Cavanagh J properly considered the issue and came to a conclusion which “the vast majority of judges” would also have reached, not least given that the defendant proposed to spend more than 10 times the amount of the CCO.

Even though the size of the applicant's own costs could never be the decisive factor in either CCOs or costs budgeting, “such a stark difference might be said to perpetuate the substantial imbalance in the parties' financial positions and give rise to a potentially grave inequality of arms going forward”.

Further, the claims were about “much more than money” and “any attempt to calculate proportionality by way of some sort of cost/benefit analysis which concentrates on the level of damages only – an attitude which I consider informs the applicant's approach, despite Mr Bacon's pleas to the contrary – is not in accordance with the proportionality rules”.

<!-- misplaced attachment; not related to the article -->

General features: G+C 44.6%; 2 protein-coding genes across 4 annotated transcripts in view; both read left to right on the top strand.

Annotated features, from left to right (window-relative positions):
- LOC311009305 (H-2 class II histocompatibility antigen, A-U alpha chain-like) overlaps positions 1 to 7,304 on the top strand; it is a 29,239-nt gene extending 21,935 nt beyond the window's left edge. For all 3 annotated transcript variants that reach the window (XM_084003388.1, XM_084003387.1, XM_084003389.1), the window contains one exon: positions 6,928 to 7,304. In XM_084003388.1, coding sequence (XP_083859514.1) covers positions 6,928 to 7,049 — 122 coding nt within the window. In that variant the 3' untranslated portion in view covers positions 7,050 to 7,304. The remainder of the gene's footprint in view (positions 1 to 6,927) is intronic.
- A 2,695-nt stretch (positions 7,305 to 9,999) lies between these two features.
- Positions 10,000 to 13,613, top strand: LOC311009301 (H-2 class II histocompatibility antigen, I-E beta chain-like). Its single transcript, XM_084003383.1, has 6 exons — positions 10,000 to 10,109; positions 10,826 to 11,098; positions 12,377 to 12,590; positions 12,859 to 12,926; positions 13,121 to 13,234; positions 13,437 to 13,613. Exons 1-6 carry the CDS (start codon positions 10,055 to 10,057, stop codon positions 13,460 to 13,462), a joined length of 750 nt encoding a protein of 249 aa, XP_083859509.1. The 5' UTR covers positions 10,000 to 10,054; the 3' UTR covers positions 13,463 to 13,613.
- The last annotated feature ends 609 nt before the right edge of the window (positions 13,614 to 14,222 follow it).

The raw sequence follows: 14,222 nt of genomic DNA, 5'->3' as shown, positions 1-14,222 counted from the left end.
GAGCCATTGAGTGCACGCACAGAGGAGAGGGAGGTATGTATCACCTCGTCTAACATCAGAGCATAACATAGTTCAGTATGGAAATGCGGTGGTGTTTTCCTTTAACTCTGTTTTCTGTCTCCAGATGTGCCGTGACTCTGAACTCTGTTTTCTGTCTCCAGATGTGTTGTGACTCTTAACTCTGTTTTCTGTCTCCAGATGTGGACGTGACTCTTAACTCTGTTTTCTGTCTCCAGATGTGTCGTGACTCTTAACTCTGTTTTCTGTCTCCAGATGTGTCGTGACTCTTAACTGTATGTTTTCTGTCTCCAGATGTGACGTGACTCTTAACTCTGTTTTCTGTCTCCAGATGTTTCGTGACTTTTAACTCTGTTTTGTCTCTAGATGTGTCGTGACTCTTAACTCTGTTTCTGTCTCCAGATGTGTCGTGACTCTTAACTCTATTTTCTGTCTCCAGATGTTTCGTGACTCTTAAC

Coulson LJ agreed that the CCO would amount to the striking out of a valid claim by the back door. “That would, in my judgment, be contrary to the overriding objective set out in r.1.1. The court would need exceptional reasons for taking such a course.”

He added: “No authority was cited in which any court has ever made either a CCO or fixed a costs budget in a figure (£150,000) which was so much lower than the figure for future costs which the judge considered reasonable and necessary (£848,150).”

He concluded that if there was a case which, on its facts, would make a good vehicle for testing the limits of the proportionality provision by way of a CCO, “this is most assuredly not it”.